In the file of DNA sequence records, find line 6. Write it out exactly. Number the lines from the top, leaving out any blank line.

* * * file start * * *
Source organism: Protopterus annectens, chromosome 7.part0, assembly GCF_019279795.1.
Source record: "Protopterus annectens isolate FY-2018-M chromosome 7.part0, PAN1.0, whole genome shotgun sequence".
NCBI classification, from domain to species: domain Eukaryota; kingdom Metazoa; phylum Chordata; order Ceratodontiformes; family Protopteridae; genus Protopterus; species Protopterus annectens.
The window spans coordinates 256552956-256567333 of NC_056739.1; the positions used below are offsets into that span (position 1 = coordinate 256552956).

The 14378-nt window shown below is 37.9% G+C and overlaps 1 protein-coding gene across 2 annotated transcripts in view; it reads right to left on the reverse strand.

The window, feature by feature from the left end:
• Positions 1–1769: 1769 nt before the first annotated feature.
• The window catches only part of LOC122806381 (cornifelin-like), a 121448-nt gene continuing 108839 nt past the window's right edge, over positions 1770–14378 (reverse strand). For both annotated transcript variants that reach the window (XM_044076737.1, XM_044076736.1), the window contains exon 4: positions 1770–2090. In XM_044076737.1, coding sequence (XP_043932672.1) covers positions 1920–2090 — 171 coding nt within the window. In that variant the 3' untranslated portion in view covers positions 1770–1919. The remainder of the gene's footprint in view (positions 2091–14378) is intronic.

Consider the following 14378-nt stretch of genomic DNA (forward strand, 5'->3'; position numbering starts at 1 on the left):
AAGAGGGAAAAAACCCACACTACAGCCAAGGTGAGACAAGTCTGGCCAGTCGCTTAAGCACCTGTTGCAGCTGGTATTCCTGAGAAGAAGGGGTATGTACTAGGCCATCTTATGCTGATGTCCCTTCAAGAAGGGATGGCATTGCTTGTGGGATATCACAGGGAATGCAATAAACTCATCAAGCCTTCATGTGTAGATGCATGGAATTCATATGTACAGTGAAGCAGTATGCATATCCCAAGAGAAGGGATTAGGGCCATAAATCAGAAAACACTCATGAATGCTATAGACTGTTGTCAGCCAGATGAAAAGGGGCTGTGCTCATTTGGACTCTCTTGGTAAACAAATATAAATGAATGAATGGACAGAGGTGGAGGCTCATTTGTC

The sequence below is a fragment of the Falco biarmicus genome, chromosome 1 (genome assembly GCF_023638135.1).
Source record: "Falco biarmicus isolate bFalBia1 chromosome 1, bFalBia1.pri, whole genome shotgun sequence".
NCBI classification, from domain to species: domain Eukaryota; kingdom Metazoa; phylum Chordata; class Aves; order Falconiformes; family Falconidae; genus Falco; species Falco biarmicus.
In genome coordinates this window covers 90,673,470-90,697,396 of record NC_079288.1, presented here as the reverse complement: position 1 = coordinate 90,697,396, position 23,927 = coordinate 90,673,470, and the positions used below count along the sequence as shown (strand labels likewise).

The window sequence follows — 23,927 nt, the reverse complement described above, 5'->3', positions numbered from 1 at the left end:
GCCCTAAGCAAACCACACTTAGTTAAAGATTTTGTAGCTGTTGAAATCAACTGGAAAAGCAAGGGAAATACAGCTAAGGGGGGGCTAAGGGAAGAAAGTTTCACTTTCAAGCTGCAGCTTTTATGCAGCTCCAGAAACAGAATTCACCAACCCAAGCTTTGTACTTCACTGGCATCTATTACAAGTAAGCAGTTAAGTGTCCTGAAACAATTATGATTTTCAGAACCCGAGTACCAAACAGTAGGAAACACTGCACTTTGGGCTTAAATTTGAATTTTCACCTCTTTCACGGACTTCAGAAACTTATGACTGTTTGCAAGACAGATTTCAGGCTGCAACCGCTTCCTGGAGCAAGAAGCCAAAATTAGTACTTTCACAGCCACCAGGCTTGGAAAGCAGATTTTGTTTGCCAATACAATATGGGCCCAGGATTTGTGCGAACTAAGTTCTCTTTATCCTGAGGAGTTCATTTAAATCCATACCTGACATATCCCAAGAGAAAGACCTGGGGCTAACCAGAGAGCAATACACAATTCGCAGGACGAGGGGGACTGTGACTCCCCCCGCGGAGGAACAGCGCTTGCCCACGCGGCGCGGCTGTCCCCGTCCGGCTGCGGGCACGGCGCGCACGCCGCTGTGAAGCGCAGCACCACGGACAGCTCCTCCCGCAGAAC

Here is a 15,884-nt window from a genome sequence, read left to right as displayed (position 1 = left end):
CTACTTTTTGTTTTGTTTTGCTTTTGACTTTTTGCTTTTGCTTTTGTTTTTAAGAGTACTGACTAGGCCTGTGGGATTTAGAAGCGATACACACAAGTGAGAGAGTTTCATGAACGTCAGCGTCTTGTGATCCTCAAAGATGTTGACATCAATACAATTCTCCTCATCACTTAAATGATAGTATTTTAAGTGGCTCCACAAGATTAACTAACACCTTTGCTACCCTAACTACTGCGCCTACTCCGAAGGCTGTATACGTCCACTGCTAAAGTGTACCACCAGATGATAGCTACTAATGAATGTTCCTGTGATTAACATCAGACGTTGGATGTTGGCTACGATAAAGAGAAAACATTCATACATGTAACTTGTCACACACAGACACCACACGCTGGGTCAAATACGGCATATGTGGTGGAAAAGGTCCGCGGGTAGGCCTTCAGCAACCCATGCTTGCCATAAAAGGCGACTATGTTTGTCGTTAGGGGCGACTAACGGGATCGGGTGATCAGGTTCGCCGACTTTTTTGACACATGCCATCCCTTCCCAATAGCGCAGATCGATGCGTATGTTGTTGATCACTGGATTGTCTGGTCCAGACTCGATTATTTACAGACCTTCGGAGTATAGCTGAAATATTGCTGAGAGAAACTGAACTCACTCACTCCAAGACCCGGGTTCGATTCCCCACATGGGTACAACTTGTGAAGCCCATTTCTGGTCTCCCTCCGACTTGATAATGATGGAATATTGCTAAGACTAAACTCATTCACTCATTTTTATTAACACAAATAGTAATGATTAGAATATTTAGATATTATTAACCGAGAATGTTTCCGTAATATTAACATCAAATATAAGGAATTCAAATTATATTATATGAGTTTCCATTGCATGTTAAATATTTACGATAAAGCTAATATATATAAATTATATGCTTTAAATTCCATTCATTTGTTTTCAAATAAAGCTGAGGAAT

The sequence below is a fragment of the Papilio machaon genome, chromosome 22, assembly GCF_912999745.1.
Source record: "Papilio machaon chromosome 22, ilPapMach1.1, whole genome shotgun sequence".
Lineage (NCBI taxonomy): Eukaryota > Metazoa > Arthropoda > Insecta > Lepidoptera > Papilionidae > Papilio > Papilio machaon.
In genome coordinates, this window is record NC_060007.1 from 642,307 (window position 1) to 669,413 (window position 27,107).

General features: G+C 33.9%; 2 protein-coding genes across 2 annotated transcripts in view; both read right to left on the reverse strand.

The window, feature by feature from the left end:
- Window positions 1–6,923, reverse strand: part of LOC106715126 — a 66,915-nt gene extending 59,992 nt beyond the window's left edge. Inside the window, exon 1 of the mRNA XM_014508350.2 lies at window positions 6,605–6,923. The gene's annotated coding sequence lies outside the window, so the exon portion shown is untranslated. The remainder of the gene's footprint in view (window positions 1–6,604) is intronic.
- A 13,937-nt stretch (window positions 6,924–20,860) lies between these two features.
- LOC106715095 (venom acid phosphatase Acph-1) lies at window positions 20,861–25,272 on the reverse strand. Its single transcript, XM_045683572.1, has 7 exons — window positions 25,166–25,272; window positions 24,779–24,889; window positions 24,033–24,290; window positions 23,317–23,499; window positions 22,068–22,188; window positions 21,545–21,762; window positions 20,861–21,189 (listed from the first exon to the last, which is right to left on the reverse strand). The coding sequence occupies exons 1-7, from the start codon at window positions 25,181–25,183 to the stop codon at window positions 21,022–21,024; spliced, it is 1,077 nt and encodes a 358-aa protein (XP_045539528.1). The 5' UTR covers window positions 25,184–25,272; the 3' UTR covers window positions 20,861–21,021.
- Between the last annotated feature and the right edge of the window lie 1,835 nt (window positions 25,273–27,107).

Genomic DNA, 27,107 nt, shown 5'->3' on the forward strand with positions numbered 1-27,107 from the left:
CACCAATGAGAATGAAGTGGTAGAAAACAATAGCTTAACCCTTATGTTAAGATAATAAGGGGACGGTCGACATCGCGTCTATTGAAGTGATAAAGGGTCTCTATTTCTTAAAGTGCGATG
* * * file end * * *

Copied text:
The window, feature by feature from the left end: